EV chargers installed on Mass Pike

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Turning off the old chargers meant that for the past year there was no place for non-Tesla EV drivers to recharge on one of the state’s most popular highways without exiting and finding private stations a few miles off turnpike exits, such as in Chicopee and Auburn. Those stations finally will be able to put signs with their logos along the highway before exits under federal rules adopted in December.
The Massachusetts Department of Transportation, which oversees the highway, said new DC fast chargers went into service at the end of January at rest stops east and westbound in Lee and Charlton, westbound in Framingham, and eastbound in Natick. They replaced six chargers installed at the same locations in 2017 that were bedeviled by reliability problems and finally decommissioned by MassDOT a year ago.
The long, frustrating saga of charging an electric vehicle on the Massachusetts Turnpike has taken a turn for the better with new charging equipment installed at six rest stops.
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Tesla operates large charging stations at both service stops in Charlton. Only Tesla vehicles can use the chargers, although the company has made deals with many rival automakers to open the network to other EVs starting as soon as this month.
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On a cold Thursday morning, Don Hunt, a Rivian driver from Hartford coming to Boston for a family visit, pulled up to use the new chargers in Natick and said he was “thrilled” by the replacements.
“I literally was driving slowly past and expected to see those same old broken stations here,” he said. “This is great.”
Part of MassDOT’s contract with Guardian Energy Management Solutions, which installed the new chargers, requires the company to maintain the equipment for the next three years — hopefully avoiding the frequent breakdowns suffered by the old gear.
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The six new chargers were manufactured by Autel and have a maximum charging rate of 60-kilowatts, adding 150 to 240 miles of range to a typical EV battery in an hour and about the same speed as the old EVgo chargers. Newer EVs such as the Ford F-150 Lightning or Hyundai Ioniq 6 can charge three to five times more quickly.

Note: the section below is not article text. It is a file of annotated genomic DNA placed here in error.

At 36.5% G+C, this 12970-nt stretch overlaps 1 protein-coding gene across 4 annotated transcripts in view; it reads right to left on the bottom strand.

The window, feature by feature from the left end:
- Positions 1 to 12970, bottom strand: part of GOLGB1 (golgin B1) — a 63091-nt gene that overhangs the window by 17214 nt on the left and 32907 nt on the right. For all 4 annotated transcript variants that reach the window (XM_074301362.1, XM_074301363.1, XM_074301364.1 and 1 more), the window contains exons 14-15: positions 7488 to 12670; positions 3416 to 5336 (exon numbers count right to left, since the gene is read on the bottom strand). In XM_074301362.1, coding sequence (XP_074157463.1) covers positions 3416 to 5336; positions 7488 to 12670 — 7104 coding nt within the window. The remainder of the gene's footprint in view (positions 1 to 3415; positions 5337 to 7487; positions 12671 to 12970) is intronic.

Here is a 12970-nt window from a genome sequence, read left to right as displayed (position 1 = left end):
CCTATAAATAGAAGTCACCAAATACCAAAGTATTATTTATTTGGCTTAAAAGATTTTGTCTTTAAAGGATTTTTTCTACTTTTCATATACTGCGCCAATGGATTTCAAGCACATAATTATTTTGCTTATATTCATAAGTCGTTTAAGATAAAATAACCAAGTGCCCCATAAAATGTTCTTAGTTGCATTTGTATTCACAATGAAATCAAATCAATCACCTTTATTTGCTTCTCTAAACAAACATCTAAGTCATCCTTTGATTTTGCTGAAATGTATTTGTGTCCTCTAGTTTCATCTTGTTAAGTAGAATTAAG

Still, MassDOT faces pressure on multiple fronts to add more and faster EV chargers on the turnpike and other state highways.
Under the state climate law passed in 2022, MassDOT must “make provision for installing” chargers at all Mass. Pike rest stops by July. That would also include service stops in Ludlow, Blandford, and Westborough that have not previously had charging stations.
And under the federal government’s National Electric Vehicle Infrastructure program, the state is getting $60 million to build stations with at least four chargers with speeds of at least 150 kilowatts every 50 miles on all major highways. The highway agency is in the process of selecting a handful of contractors to install chargers under the program but has yet to select sites or put specific installations out for bid.
But the Turnpike rest stops likely won’t be eligible for NEVI funds, because the highway was built before the federal interstate system and is exempt from some of its requirements (such as a ban on commercial services at rest stops). Officials at MassDOT have said that they want to add more chargers on the Pike but may wait for another two years when the contract for managing the rest stops comes up for rebidding.
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“While we cannot use NEVI funds for the Mass Pike there is every intention to include the Pike in our statewide charging infrastructure plan,” the agency said in a statement to the Globe.
Aaron Pressman can be reached at aaron.pressman@globe.com. Follow him @ampressman.

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